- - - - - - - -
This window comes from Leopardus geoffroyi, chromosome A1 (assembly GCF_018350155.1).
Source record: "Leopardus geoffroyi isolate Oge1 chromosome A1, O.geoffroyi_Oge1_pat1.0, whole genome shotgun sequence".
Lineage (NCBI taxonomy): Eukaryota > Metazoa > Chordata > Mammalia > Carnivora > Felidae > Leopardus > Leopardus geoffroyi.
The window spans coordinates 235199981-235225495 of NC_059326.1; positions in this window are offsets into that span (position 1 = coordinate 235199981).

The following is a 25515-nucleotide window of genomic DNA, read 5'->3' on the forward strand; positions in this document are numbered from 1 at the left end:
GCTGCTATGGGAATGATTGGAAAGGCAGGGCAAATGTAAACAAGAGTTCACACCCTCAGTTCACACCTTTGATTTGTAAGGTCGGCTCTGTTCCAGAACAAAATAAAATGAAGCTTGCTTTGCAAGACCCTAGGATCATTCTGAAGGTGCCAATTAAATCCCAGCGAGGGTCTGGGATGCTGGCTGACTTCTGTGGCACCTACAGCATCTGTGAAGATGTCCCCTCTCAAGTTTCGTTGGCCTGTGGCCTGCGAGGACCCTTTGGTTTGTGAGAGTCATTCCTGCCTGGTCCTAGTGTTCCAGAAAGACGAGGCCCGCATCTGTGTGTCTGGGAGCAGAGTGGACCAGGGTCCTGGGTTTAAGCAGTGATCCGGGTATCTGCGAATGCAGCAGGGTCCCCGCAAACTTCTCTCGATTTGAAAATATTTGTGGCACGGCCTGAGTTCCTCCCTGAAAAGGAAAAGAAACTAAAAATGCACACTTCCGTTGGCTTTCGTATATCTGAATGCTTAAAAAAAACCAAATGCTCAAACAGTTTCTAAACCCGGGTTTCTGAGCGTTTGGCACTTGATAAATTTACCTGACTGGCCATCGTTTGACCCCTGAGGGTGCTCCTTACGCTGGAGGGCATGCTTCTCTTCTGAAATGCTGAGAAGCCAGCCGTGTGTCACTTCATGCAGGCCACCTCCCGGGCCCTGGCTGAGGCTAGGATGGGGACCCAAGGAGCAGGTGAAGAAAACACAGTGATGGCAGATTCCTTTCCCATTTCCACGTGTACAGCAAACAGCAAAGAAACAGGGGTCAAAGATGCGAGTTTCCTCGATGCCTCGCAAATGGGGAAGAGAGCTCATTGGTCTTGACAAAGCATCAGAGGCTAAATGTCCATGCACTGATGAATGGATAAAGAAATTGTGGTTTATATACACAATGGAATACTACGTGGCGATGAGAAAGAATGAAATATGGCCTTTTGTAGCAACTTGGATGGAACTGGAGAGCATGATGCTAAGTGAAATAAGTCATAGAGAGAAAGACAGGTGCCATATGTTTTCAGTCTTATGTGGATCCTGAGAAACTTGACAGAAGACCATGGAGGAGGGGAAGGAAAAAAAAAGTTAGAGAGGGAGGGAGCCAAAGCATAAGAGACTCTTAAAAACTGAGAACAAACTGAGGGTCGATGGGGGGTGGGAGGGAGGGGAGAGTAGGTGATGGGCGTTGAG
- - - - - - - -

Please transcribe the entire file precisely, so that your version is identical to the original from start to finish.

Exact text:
This window comes from Leopardus geoffroyi, chromosome A1 (assembly GCF_018350155.1).
Source record: "Leopardus geoffroyi isolate Oge1 chromosome A1, O.geoffroyi_Oge1_pat1.0, whole genome shotgun sequence".
Lineage (NCBI taxonomy): Eukaryota > Metazoa > Chordata > Mammalia > Carnivora > Felidae > Leopardus > Leopardus geoffroyi.
The window spans coordinates 235199981-235225495 of NC_059326.1; positions in this window are offsets into that span (position 1 = coordinate 235199981).

The following is a 25515-nucleotide window of genomic DNA, read 5'->3' on the forward strand; positions in this document are numbered from 1 at the left end:
GCTGCTATGGGAATGATTGGAAAGGCAGGGCAAATGTAAACAAGAGTTCACACCCTCAGTTCACACCTTTGATTTGTAAGGTCGGCTCTGTTCCAGAACAAAATAAAATGAAGCTTGCTTTGCAAGACCCTAGGATCATTCTGAAGGTGCCAATTAAATCCCAGCGAGGGTCTGGGATGCTGGCTGACTTCTGTGGCACCTACAGCATCTGTGAAGATGTCCCCTCTCAAGTTTCGTTGGCCTGTGGCCTGCGAGGACCCTTTGGTTTGTGAGAGTCATTCCTGCCTGGTCCTAGTGTTCCAGAAAGACGAGGCCCGCATCTGTGTGTCTGGGAGCAGAGTGGACCAGGGTCCTGGGTTTAAGCAGTGATCCGGGTATCTGCGAATGCAGCAGGGTCCCCGCAAACTTCTCTCGATTTGAAAATATTTGTGGCACGGCCTGAGTTCCTCCCTGAAAAGGAAAAGAAACTAAAAATGCACACTTCCGTTGGCTTTCGTATATCTGAATGCTTAAAAAAAACCAAATGCTCAAACAGTTTCTAAACCCGGGTTTCTGAGCGTTTGGCACTTGATAAATTTACCTGACTGGCCATCGTTTGACCCCTGAGGGTGCTCCTTACGCTGGAGGGCATGCTTCTCTTCTGAAATGCTGAGAAGCCAGCCGTGTGTCACTTCATGCAGGCCACCTCCCGGGCCCTGGCTGAGGCTAGGATGGGGACCCAAGGAGCAGGTGAAGAAAACACAGTGATGGCAGATTCCTTTCCCATTTCCACGTGTACAGCAAACAGCAAAGAAACAGGGGTCAAAGATGCGAGTTTCCTCGATGCCTCGCAAATGGGGAAGAGAGCTCATTGGTCTTGACAAAGCATCAGAGGCTAAATGTCCATGCACTGATGAATGGATAAAGAAATTGTGGTTTATATACACAATGGAATACTACGTGGCGATGAGAAAGAATGAAATATGGCCTTTTGTAGCAACTTGGATGGAACTGGAGAGCATGATGCTAAGTGAAATAAGTCATAGAGAGAAAGACAGGTGCCATATGTTTTCAGTCTTATGTGGATCCTGAGAAACTTGACAGAAGACCATGGAGGAGGGGAAGGAAAAAAAAAGTTAGAGAGGGAGGGAGCCAAAGCATAAGAGACTCTTAAAAACTGAGAACAAACTGAGGGTCGATGGGGGGTGGGAGGGAGGGGAGAGTAGGTGATGGGCGTTGAG